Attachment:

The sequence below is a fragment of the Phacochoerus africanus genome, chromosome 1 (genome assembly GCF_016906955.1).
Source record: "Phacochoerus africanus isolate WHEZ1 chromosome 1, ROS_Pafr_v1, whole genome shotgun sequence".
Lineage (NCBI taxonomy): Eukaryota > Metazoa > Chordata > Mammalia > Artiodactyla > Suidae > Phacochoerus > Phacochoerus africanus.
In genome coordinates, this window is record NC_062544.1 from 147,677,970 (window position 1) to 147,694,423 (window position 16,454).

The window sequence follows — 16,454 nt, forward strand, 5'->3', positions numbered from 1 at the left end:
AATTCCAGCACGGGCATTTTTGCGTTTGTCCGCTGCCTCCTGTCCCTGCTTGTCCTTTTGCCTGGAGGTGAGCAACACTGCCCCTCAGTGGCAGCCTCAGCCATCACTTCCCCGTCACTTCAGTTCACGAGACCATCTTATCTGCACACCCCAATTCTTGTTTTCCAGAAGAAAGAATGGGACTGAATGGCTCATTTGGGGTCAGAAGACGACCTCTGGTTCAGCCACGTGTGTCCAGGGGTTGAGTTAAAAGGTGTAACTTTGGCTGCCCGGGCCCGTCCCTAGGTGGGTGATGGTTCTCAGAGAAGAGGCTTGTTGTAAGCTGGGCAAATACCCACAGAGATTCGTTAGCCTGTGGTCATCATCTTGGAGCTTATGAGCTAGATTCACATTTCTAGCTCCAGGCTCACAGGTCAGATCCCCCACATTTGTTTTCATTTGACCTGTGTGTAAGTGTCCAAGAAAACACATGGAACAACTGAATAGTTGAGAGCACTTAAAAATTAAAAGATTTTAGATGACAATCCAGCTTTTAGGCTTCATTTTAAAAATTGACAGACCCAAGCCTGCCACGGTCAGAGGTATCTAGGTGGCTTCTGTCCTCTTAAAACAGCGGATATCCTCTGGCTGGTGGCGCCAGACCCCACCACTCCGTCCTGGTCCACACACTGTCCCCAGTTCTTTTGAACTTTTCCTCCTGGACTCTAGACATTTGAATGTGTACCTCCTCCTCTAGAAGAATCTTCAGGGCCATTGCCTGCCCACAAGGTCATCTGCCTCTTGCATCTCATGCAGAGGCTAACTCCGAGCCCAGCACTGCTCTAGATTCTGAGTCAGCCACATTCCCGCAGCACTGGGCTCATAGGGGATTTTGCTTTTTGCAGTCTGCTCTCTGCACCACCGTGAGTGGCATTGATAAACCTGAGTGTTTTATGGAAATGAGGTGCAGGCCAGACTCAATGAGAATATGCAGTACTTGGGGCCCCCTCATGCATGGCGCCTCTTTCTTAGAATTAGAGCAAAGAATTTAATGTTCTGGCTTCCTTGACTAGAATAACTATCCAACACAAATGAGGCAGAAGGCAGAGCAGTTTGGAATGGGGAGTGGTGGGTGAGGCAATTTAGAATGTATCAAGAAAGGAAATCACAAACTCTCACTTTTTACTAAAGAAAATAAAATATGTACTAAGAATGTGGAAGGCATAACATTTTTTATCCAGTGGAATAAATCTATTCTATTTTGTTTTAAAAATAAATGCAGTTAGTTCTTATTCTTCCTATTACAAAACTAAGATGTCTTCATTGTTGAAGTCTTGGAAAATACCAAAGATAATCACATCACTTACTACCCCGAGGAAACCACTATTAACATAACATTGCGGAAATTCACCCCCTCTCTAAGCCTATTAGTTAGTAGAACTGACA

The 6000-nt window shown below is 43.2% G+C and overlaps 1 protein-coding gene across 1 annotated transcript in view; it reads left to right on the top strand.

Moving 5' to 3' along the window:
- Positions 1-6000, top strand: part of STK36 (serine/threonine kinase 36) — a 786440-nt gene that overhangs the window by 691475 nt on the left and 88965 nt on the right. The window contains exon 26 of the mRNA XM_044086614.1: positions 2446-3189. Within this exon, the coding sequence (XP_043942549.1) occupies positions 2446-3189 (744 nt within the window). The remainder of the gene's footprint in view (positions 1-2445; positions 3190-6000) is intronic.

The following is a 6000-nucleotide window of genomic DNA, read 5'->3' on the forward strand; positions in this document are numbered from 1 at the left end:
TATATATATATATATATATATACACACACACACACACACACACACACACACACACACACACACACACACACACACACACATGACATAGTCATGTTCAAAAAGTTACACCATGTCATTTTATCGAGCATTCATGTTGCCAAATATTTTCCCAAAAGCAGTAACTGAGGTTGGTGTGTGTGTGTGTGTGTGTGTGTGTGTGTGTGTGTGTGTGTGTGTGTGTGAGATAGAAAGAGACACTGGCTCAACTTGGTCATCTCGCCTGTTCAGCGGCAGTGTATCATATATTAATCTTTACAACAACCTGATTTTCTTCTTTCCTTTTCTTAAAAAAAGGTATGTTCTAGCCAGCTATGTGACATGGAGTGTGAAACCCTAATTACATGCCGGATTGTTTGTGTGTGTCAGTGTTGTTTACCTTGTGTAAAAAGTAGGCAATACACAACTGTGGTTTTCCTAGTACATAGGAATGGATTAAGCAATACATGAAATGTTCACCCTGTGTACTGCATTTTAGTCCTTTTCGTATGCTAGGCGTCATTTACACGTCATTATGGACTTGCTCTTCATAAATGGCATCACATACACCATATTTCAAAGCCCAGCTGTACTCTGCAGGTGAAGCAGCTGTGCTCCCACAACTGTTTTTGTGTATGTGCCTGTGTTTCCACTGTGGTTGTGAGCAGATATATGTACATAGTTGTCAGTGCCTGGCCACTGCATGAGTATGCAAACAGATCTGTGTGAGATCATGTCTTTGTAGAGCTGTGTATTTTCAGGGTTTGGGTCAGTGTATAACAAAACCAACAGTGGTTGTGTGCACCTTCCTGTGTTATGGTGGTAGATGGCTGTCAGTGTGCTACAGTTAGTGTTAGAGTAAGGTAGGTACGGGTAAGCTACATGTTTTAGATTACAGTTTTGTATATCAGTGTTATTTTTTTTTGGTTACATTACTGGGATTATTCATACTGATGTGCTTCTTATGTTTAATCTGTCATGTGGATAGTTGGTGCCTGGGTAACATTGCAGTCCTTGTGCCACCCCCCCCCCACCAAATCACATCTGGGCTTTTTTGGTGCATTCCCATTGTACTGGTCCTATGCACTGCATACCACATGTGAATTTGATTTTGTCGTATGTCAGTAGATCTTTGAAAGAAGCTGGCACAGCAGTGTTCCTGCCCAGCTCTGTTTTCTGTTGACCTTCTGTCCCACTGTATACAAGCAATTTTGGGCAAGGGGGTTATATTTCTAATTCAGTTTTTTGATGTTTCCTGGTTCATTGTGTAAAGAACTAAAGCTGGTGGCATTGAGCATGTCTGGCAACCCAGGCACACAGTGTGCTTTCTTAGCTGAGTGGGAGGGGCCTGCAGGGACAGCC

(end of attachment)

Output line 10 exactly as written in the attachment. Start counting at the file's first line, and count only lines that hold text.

The following is a 6000-nucleotide window of genomic DNA, read 5'->3' on the forward strand; positions in this document are numbered from 1 at the left end: